Indian Sea of Opportunities

Transformation Brings Breakbulk Benefits

By Steve Felder, Maersk

It’s clear that India’s transport and logistics sector is going through one of the most transformative periods in its history, consequently revolutionizing the industry in the region. Rapid growth of global trade, a huge manufacturing engine and a population of more than 1.3 billion all bode well for the industry in India.

Particularly, the breakbulk/special cargo trade has tremendous potential for growth, as the country continues to experience strong economic growth in the domestic market. The segment, like many others, is also affected by factors ranging from political environment, crude steel production and oil prices to global GDP and investor assurance.

The opportunity in the maritime logistics and transportation sector has also been recognized by the Indian government in the form of recent reforms, including:

• The Sagarmala initiative with its multifaceted arms.

• Cabotage relaxations that enable Indian ports to compete for transshipment traffic.

• Dedicated freight corridors under construction that will potentially transform the logistics landscape, as they will provide better connectivity between inland and coastal markets.

There has also been tremendous progress in port development in the past decade where, apart from a couple of exceptions, congestion has been eradicated. India’s increasing focus on infrastructural development across the nation and participation in global turnkey projects in the Middle East, Latin America and Africa is expected to maintain momentum in breakbulk/special cargo trade in 2019 and beyond.

Growth Potential

In fact, the overall export potential for special cargo in India is about 130,000 20-foot-equivalent units per annum growing at a compounded annual growth rate of 9 percent. However, the critical problems faced by shippers in this segment are infrastructure and operational hurdles.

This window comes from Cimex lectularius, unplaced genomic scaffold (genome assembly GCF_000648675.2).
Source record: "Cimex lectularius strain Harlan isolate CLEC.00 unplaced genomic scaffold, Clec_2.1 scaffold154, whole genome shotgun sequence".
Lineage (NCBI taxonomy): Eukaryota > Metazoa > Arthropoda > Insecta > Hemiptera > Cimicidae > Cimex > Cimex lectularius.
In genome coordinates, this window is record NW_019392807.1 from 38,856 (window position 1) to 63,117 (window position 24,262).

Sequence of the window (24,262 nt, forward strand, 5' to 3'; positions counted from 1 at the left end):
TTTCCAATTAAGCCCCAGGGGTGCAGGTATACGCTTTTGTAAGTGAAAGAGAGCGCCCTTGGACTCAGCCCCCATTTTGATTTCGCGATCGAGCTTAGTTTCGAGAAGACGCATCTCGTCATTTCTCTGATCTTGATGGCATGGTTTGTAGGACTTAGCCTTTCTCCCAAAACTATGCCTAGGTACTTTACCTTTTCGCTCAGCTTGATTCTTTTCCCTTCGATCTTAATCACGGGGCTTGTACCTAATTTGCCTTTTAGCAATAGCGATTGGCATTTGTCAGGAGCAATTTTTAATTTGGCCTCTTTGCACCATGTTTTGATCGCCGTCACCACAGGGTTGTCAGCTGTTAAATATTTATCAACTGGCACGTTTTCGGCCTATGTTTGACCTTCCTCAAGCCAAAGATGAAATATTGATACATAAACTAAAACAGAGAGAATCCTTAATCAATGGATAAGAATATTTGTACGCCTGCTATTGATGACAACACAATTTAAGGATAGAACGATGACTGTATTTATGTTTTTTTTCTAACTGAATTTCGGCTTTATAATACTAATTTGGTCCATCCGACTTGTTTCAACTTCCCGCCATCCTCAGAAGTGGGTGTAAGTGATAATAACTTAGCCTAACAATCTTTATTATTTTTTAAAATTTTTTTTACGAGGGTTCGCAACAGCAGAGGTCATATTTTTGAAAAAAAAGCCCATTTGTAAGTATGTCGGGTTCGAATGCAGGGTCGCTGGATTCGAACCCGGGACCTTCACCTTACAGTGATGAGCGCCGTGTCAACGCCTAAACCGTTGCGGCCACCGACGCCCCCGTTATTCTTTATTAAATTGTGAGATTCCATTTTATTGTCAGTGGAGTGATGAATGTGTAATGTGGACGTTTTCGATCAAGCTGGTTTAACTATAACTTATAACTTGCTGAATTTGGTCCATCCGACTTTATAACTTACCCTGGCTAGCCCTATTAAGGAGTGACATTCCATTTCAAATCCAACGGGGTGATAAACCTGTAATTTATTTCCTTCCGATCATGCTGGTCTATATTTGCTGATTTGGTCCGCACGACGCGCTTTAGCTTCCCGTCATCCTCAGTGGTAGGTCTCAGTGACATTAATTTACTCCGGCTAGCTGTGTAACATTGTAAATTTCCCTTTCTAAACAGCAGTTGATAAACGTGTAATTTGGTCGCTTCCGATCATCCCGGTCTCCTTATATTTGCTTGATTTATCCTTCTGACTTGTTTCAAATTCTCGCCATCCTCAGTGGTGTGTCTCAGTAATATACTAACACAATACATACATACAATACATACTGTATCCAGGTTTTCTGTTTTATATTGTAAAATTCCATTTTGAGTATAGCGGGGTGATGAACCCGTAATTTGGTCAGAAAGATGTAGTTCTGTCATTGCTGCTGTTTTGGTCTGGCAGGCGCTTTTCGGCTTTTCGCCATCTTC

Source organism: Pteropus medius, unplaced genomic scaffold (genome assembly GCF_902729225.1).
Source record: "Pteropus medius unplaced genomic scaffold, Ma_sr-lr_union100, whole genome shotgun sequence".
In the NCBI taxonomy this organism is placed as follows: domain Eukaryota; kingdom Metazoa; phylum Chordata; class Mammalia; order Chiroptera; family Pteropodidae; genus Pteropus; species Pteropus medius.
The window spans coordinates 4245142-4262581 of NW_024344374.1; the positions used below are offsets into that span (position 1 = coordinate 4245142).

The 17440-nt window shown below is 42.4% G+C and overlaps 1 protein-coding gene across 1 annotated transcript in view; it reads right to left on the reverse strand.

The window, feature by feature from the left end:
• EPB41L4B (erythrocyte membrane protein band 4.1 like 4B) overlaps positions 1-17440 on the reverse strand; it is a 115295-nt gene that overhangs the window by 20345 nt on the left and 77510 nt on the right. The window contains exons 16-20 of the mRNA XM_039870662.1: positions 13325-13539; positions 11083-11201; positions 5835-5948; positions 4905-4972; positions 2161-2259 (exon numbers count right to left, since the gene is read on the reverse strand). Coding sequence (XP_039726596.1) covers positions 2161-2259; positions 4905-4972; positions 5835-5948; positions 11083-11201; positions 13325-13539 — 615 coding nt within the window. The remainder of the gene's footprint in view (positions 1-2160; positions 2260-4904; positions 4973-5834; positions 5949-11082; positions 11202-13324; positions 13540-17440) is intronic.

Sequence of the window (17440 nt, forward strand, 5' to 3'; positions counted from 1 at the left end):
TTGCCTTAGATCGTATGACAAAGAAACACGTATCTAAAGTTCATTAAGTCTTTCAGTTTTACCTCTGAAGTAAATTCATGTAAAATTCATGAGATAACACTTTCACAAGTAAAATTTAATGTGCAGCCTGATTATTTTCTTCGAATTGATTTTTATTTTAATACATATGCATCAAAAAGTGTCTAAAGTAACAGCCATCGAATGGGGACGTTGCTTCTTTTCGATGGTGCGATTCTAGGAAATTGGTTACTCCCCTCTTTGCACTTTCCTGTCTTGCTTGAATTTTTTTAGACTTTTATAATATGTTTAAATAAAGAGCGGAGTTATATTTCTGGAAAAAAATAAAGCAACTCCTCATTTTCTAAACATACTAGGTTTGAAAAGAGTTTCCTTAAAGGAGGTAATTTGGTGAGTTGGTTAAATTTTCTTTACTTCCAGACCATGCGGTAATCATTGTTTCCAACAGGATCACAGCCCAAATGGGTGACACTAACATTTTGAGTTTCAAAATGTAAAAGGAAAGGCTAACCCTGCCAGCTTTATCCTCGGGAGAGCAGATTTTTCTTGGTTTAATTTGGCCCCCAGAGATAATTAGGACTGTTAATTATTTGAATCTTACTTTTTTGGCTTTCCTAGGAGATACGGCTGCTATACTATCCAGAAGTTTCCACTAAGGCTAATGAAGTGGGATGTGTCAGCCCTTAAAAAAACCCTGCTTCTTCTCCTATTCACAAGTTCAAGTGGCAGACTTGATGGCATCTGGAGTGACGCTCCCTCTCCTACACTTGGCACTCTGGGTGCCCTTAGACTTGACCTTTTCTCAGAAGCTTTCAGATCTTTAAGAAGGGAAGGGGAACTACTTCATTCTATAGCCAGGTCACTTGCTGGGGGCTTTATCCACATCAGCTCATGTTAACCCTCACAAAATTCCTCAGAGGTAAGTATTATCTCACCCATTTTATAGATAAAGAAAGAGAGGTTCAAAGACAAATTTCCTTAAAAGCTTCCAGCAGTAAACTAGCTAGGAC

Digitization and new technologies like blockchain are rapidly changing all industries, forcing businesses to prepare for an unpredictable tomorrow. For example, TradeLens, a global shipping digitization platform developed through a collaboration between Maersk and IBM that aims to eliminate siloed process for trade documentation and data sharing that creates delays and uncertainties in both Indian and global supply chain, has the potential to create billions of dollars’ worth of value for traders.

We expect more progress in this regard, particularly through the creation of a common platform for the supply chain community to exchange data, eliminate paperwork, reduce handoff points and improve data quality.

Gradually Maersk has been growing market share in the special cargo segment over the last few years. This has required a detailed understanding of the business with a strong customer demand for tailor-made solutions. We believe that industry needs to enhance the analog as well as digital solutions to achieve significant growth in the future. Further strengthening of collaborations between carriers, ports and other logistics businesses will also bring new opportunities to enhance the product offerings with the goal to create an efficient, customer-oriented and transparent transport network. 

Image credit: Shutterstock

Steve Felder is managing director for Maersk’s South Asia region.